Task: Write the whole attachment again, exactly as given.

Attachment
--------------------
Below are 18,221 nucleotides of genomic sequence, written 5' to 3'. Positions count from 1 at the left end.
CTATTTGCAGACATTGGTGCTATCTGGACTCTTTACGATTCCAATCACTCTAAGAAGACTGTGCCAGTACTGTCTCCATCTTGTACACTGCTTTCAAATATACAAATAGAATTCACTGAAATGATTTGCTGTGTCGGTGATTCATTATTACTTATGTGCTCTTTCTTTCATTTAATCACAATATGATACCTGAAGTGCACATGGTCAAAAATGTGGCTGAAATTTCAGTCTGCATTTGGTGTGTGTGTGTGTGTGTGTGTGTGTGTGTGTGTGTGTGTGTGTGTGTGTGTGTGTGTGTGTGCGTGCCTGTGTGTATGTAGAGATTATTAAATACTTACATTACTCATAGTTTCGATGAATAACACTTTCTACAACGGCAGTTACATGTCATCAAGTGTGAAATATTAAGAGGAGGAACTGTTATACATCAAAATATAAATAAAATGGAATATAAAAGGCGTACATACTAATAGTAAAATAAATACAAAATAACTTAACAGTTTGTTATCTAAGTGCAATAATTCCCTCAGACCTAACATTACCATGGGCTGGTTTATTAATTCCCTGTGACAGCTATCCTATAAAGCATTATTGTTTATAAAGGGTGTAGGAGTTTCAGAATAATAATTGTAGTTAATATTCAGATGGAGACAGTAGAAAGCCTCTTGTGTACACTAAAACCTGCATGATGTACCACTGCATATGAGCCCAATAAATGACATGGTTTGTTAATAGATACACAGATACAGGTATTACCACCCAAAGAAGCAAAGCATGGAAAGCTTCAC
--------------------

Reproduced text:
Below are 18,221 nucleotides of genomic sequence, written 5' to 3'. Positions count from 1 at the left end.
CTATTTGCAGACATTGGTGCTATCTGGACTCTTTACGATTCCAATCACTCTAAGAAGACTGTGCCAGTACTGTCTCCATCTTGTACACTGCTTTCAAATATACAAATAGAATTCACTGAAATGATTTGCTGTGTCGGTGATTCATTATTACTTATGTGCTCTTTCTTTCATTTAATCACAATATGATACCTGAAGTGCACATGGTCAAAAATGTGGCTGAAATTTCAGTCTGCATTTGGTGTGTGTGTGTGTGTGTGTGTGTGTGTGTGTGTGTGTGTGTGTGTGTGTGTGTGTGTGTGTGCGTGCCTGTGTGTATGTAGAGATTATTAAATACTTACATTACTCATAGTTTCGATGAATAACACTTTCTACAACGGCAGTTACATGTCATCAAGTGTGAAATATTAAGAGGAGGAACTGTTATACATCAAAATATAAATAAAATGGAATATAAAAGGCGTACATACTAATAGTAAAATAAATACAAAATAACTTAACAGTTTGTTATCTAAGTGCAATAATTCCCTCAGACCTAACATTACCATGGGCTGGTTTATTAATTCCCTGTGACAGCTATCCTATAAAGCATTATTGTTTATAAAGGGTGTAGGAGTTTCAGAATAATAATTGTAGTTAATATTCAGATGGAGACAGTAGAAAGCCTCTTGTGTACACTAAAACCTGCATGATGTACCACTGCATATGAGCCCAATAAATGACATGGTTTGTTAATAGATACACAGATACAGGTATTACCACCCAAAGAAGCAAAGCATGGAAAGCTTCAC